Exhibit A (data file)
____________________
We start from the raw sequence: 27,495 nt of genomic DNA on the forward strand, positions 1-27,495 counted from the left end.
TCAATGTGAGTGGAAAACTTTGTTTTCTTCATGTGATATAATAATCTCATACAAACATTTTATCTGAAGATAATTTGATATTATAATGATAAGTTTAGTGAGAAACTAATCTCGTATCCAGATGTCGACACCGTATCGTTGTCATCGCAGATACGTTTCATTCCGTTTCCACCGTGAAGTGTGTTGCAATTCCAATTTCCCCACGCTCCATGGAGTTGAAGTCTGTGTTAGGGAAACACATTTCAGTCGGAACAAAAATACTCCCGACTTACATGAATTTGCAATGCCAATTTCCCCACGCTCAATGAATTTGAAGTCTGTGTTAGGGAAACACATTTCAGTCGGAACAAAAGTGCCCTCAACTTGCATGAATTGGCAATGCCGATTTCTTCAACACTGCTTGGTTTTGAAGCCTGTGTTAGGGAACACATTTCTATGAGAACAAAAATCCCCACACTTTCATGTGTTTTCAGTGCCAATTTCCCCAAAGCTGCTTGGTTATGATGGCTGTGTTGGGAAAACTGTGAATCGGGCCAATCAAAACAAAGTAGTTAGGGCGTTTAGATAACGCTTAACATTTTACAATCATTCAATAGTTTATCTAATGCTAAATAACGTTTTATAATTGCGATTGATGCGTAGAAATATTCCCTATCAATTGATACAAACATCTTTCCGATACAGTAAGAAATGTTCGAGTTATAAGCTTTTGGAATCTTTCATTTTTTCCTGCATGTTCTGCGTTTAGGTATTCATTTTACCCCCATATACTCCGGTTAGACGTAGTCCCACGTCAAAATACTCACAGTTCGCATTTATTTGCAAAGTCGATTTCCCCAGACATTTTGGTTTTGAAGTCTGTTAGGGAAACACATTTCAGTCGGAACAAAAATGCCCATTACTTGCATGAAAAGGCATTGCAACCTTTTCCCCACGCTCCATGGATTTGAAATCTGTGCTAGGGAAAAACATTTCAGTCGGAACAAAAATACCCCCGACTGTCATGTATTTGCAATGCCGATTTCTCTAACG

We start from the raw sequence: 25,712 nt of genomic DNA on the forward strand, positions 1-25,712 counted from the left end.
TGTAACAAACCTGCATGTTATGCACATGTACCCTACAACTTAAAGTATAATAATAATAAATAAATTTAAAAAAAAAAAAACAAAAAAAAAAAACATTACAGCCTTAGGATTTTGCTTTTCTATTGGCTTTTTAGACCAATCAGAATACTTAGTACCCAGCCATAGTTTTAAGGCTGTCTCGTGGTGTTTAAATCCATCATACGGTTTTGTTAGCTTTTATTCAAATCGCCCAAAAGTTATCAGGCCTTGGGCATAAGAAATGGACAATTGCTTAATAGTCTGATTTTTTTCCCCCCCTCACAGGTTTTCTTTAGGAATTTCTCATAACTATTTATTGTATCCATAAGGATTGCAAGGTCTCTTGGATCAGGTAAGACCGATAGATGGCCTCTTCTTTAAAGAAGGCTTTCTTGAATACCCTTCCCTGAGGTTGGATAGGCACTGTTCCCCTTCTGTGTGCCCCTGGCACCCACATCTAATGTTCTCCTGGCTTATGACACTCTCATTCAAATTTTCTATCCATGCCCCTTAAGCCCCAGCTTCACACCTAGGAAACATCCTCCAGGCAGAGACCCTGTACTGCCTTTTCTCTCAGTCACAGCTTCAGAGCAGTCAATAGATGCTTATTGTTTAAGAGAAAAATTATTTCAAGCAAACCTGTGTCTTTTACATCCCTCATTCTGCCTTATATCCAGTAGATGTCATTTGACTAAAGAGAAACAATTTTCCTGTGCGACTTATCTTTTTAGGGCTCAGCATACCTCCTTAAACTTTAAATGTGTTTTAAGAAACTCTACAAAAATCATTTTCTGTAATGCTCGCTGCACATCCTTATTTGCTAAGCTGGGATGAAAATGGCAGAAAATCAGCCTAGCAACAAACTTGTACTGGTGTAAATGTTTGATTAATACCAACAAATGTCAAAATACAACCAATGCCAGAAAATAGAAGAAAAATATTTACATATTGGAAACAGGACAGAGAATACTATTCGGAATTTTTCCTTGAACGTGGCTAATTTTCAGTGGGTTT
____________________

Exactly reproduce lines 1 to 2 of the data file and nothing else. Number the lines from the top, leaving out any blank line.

We start from the raw sequence: 27,495 nt of genomic DNA on the forward strand, positions 1-27,495 counted from the left end.
TCAATGTGAGTGGAAAACTTTGTTTTCTTCATGTGATATAATAATCTCATACAAACATTTTATCTGAAGATAATTTGATATTATAATGATAAGTTTAGTGAGAAACTAATCTCGTATCCAGATGTCGACACCGTATCGTTGTCATCGCAGATACGTTTCATTCCGTTTCCACCGTGAAGTGTGTTGCAATTCCAATTTCCCCACGCTCCATGGAGTTGAAGTCTGTGTTAGGGAAACACATTTCAGTCGGAACAAAAATACTCCCGACTTACATGAATTTGCAATGCCAATTTCCCCACGCTCAATGAATTTGAAGTCTGTGTTAGGGAAACACATTTCAGTCGGAACAAAAGTGCCCTCAACTTGCATGAATTGGCAATGCCGATTTCTTCAACACTGCTTGGTTTTGAAGCCTGTGTTAGGGAACACATTTCTATGAGAACAAAAATCCCCACACTTTCATGTGTTTTCAGTGCCAATTTCCCCAAAGCTGCTTGGTTATGATGGCTGTGTTGGGAAAACTGTGAATCGGGCCAATCAAAACAAAGTAGTTAGGGCGTTTAGATAACGCTTAACATTTTACAATCATTCAATAGTTTATCTAATGCTAAATAACGTTTTATAATTGCGATTGATGCGTAGAAATATTCCCTATCAATTGATACAAACATCTTTCCGATACAGTAAGAAATGTTCGAGTTATAAGCTTTTGGAATCTTTCATTTTTTCCTGCATGTTCTGCGTTTAGGTATTCATTTTACCCCCATATACTCCGGTTAGACGTAGTCCCACGTCAAAATACTCACAGTTCGCATTTATTTGCAAAGTCGATTTCCCCAGACATTTTGGTTTTGAAGTCTGTTAGGGAAACACATTTCAGTCGGAACAAAAATGCCCATTACTTGCATGAAAAGGCATTGCAACCTTTTCCCCACGCTCCATGGATTTGAAATCTGTGCTAGGGAAAAACATTTCAGTCGGAACAAAAATACCCCCGACTGTCATGTATTTGCAATGCCGATTTCTCTAACG